By Frannie TynerJanuary 20, 2009. A day that nobody will forget. On this very morning, Barrack Hussein Obama was sworn in as the 44th president of the United States. As a million and more braved the cold together on the national mall, 697 students and faculty took the morning away from classes, and moved into the Bishop’s gym to watch president-elect Barrack Obama take to office.
To say it was awe inspiring would be an understatement, to say that it was an important moment in history would not do the moment justice, to say that it was hopeful would undermine the more important and realistic message, and to describe the wave of emotion that took over the gym that morning…well I don’t think it can be described.
As nation, we are in a dismal time, facing the worst financial crisis since the 1930s. We are fighting two wars. We have an unemployment rate of roughly 7.2 percent. Our environment is rotting. Millions of people go without healthcare plans. Public schools are laying off more and more teachers in an effort to cut back spending. And on this particular Tuesday morning, these issues were confronted. There was no fabricating the fact that it is going to take time before the things around us get better.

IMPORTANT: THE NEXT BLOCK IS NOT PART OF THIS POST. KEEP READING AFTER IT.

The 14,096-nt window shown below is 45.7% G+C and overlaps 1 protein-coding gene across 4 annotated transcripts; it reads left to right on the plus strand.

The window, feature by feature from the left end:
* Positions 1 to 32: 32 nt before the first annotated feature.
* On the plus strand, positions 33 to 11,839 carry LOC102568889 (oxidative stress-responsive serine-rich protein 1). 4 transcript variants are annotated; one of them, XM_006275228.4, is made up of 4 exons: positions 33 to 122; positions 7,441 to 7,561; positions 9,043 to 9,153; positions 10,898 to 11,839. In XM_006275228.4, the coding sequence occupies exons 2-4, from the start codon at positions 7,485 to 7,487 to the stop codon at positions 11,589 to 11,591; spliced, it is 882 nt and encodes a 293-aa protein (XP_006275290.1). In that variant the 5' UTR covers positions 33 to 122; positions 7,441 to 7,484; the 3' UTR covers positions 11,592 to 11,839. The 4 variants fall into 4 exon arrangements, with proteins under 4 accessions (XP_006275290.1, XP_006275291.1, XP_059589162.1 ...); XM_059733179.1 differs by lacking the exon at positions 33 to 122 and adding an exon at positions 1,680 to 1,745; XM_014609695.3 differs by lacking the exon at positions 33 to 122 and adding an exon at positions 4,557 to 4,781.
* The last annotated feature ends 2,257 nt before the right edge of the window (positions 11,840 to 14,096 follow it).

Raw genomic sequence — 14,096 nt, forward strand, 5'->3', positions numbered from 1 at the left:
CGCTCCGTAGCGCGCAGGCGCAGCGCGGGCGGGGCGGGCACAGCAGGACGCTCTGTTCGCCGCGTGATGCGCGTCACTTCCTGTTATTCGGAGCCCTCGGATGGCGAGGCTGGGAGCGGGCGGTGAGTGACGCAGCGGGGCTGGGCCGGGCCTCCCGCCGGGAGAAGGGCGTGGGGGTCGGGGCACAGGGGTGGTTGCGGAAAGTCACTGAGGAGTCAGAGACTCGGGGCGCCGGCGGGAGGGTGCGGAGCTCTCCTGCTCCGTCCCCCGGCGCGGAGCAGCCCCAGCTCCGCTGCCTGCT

As a “young person” who, within a matter of years, will enter the professional world and provide for myself, I lately have been feeling amiss. How can I hope to achieve what my parents have? How can I make a better life for my children? With these trying times not only in our country, but around the globe, a lot of young people are asking themselves this very question.
Obama’s answer to this question: “Less measurable, but no less profound, is a sapping of confidence across our land; a nagging fear that America’s decline is inevitable, that the next generation must lower its sights. Today, I say to you that the challenges we face are real, they are serious and they are many. They will not be met easily or in a short span of time. But know this America: They will be met."These 70 words brought not only goose bumps to my skin, but hope to my dismal thoughts. There is a long road ahead of us, yet just because the ride is long, doesn’t mean that it won’t end. We can have hope for our country. And this hope is something we need.Frannie Tyner is a junior at The Bishop’s School and assistant editor of The Tower.